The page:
Adaptive and Efficient Mutual Exclusion

Hagit Attiya and Vita Bortnikov

To appear at Nineteenth Annual ACM SIGACT-SIGOPS Symposium on PRINCIPLES OF DISTRIBUTED COMPUTING (PODC 2000), Portland, Oregon, 16-19 July 2000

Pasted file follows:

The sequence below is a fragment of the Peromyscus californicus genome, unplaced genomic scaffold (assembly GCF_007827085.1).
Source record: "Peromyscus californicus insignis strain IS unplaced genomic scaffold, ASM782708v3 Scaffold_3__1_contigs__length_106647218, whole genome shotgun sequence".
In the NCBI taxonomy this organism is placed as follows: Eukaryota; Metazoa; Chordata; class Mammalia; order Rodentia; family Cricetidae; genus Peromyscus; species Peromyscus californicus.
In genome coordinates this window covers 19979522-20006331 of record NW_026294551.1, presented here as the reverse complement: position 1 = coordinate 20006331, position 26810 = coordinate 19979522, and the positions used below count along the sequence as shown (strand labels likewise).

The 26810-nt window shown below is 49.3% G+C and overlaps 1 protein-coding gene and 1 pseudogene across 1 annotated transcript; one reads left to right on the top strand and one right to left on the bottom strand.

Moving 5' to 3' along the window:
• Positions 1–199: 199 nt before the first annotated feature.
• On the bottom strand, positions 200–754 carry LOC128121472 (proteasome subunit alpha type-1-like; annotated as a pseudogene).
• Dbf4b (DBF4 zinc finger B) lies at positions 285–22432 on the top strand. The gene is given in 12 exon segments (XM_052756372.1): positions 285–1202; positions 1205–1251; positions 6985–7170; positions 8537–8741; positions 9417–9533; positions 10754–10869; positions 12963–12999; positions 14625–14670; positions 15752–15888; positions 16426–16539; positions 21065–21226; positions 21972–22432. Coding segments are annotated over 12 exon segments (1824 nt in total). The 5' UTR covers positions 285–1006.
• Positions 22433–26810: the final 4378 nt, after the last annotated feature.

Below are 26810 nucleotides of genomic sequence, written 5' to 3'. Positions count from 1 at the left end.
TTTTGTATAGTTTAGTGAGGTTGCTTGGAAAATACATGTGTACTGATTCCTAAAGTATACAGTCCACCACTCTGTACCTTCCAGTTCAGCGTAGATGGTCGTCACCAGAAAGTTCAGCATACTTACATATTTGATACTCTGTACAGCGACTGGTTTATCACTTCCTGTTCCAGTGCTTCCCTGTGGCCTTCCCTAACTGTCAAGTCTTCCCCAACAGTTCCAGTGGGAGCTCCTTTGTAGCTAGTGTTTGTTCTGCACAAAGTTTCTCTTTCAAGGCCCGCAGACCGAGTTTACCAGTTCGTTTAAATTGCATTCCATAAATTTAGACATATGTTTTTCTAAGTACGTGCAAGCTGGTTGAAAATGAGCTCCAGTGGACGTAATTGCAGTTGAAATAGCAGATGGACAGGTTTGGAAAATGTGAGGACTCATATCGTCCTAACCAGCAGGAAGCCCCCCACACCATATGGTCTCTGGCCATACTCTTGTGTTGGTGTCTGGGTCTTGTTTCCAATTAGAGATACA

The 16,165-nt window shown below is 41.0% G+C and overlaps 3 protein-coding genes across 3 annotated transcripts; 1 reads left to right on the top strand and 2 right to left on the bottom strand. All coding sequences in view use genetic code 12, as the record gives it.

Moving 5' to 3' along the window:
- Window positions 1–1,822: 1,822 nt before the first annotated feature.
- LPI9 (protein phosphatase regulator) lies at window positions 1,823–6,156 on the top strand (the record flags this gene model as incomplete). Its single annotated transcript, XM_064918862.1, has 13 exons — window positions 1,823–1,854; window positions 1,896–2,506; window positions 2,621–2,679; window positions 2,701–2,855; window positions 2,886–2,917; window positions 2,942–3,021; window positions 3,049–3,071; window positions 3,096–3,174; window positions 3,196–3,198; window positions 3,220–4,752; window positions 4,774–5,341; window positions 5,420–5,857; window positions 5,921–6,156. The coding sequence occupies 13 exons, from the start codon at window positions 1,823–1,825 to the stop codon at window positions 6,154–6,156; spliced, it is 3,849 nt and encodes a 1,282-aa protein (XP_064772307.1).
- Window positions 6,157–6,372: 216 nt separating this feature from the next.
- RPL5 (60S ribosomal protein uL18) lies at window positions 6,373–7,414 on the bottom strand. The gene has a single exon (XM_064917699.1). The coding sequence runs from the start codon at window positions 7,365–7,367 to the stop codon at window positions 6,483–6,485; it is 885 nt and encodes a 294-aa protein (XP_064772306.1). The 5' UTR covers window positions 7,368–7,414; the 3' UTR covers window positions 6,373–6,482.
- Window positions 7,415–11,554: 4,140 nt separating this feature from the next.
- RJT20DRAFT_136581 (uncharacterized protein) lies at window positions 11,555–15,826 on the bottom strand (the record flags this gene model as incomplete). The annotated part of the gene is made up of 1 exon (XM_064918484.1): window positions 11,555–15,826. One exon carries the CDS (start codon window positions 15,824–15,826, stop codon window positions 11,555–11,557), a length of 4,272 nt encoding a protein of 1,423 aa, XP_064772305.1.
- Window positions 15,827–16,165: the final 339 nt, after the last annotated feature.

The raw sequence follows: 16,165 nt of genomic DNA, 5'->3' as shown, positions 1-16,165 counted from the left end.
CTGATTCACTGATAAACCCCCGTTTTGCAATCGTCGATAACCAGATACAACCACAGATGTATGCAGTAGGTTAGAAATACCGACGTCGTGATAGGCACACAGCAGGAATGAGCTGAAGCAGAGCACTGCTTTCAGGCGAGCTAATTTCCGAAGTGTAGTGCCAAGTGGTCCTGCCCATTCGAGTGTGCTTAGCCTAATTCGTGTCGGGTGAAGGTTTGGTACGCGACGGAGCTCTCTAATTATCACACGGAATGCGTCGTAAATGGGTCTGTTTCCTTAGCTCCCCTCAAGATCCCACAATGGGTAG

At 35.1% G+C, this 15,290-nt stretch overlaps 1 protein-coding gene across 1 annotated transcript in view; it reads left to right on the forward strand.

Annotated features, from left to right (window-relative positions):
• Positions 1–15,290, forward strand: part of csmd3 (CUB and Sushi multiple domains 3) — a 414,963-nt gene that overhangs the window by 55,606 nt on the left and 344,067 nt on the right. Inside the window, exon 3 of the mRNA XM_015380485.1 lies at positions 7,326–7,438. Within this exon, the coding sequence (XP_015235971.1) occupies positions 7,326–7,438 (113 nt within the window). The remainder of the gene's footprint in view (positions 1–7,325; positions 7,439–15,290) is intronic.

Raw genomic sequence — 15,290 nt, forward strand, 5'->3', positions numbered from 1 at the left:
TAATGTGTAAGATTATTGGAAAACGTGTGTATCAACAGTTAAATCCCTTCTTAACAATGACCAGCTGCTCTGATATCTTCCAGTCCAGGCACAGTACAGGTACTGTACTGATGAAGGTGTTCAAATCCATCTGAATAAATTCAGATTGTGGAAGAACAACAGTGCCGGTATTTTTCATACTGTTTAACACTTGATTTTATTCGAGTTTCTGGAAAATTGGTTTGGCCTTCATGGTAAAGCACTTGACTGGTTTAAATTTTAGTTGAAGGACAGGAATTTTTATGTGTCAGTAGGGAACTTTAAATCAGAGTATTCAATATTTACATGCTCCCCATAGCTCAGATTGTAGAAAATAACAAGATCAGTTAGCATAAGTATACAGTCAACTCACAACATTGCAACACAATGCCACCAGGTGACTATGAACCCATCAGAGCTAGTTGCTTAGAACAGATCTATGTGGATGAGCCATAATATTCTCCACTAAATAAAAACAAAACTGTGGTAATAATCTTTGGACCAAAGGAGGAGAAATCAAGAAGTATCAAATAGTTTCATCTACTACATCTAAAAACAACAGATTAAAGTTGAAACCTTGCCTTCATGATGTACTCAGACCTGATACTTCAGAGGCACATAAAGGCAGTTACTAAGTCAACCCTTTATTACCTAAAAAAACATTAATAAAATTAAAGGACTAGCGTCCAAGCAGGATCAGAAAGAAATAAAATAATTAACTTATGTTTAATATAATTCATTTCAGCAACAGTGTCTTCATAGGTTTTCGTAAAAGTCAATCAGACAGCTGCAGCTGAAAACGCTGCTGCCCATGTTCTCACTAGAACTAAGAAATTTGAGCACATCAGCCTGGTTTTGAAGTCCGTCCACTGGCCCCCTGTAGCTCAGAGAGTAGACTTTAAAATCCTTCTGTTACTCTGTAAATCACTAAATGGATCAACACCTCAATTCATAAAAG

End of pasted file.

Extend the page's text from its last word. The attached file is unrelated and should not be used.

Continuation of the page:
A distributed algorithm is adaptive if its performance depends on k, the number of processes that are concurrently active during the algorithm execution (rather than a function of n, the total number of processes). This paper presents adaptive algorithm for mutual exclusion using only read and write operations. The worst case step complexity cannot be a measure for the performance of mutual exclusion algorithms, because it is always unbounded in the presence of contention. Therefore, a number of different parameters such as remote step complexity and time complexity are used to measure the algorithm's performance. The remote step complexity is the maximal number of steps performed by a process where a wait is counted as one step. The time complexity is the time interval between subsequent entries to the critical section, where one time unit is the minimal interval in which every active process performs at least one step. The algorithm presented here has O(log k) time complexity and O(k) remote step complexity, where k is the point contention. The space complexity of this algorithm is O(nN), where N is the range of processes' names. The space complexity of all the previously known adaptive algorithms for various long-lived problems depends on N. We present a technique that reduces the space complexity of our algorithm to be a function of n, while preserving the other performance measures of the algorithm.